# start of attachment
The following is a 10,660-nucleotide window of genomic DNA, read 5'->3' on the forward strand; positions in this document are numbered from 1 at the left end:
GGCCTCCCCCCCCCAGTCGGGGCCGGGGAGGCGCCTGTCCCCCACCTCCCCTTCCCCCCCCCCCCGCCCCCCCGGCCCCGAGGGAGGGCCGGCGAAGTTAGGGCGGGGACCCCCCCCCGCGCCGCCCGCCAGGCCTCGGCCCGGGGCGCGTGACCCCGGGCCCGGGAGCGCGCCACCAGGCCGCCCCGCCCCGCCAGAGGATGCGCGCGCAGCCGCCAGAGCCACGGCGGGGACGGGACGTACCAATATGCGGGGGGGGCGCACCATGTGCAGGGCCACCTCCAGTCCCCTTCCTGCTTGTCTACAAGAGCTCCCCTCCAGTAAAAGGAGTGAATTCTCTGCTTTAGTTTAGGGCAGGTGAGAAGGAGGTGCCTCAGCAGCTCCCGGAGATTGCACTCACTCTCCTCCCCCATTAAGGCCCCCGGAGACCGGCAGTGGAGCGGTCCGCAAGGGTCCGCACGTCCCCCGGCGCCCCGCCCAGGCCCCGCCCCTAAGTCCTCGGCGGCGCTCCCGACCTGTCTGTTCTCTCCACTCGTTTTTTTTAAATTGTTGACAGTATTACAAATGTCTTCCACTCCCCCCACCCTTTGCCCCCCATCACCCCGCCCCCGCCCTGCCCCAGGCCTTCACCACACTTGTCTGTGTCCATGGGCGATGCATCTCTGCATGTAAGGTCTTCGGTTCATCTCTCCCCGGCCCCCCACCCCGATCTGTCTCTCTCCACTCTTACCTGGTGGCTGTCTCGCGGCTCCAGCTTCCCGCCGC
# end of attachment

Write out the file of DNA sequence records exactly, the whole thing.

The following is a 10,660-nucleotide window of genomic DNA, read 5'->3' on the forward strand; positions in this document are numbered from 1 at the left end:
GGCCTCCCCCCCCCAGTCGGGGCCGGGGAGGCGCCTGTCCCCCACCTCCCCTTCCCCCCCCCCCCGCCCCCCCGGCCCCGAGGGAGGGCCGGCGAAGTTAGGGCGGGGACCCCCCCCCGCGCCGCCCGCCAGGCCTCGGCCCGGGGCGCGTGACCCCGGGCCCGGGAGCGCGCCACCAGGCCGCCCCGCCCCGCCAGAGGATGCGCGCGCAGCCGCCAGAGCCACGGCGGGGACGGGACGTACCAATATGCGGGGGGGGCGCACCATGTGCAGGGCCACCTCCAGTCCCCTTCCTGCTTGTCTACAAGAGCTCCCCTCCAGTAAAAGGAGTGAATTCTCTGCTTTAGTTTAGGGCAGGTGAGAAGGAGGTGCCTCAGCAGCTCCCGGAGATTGCACTCACTCTCCTCCCCCATTAAGGCCCCCGGAGACCGGCAGTGGAGCGGTCCGCAAGGGTCCGCACGTCCCCCGGCGCCCCGCCCAGGCCCCGCCCCTAAGTCCTCGGCGGCGCTCCCGACCTGTCTGTTCTCTCCACTCGTTTTTTTTAAATTGTTGACAGTATTACAAATGTCTTCCACTCCCCCCACCCTTTGCCCCCCATCACCCCGCCCCCGCCCTGCCCCAGGCCTTCACCACACTTGTCTGTGTCCATGGGCGATGCATCTCTGCATGTAAGGTCTTCGGTTCATCTCTCCCCGGCCCCCCACCCCGATCTGTCTCTCTCCACTCTTACCTGGTGGCTGTCTCGCGGCTCCAGCTTCCCGCCGC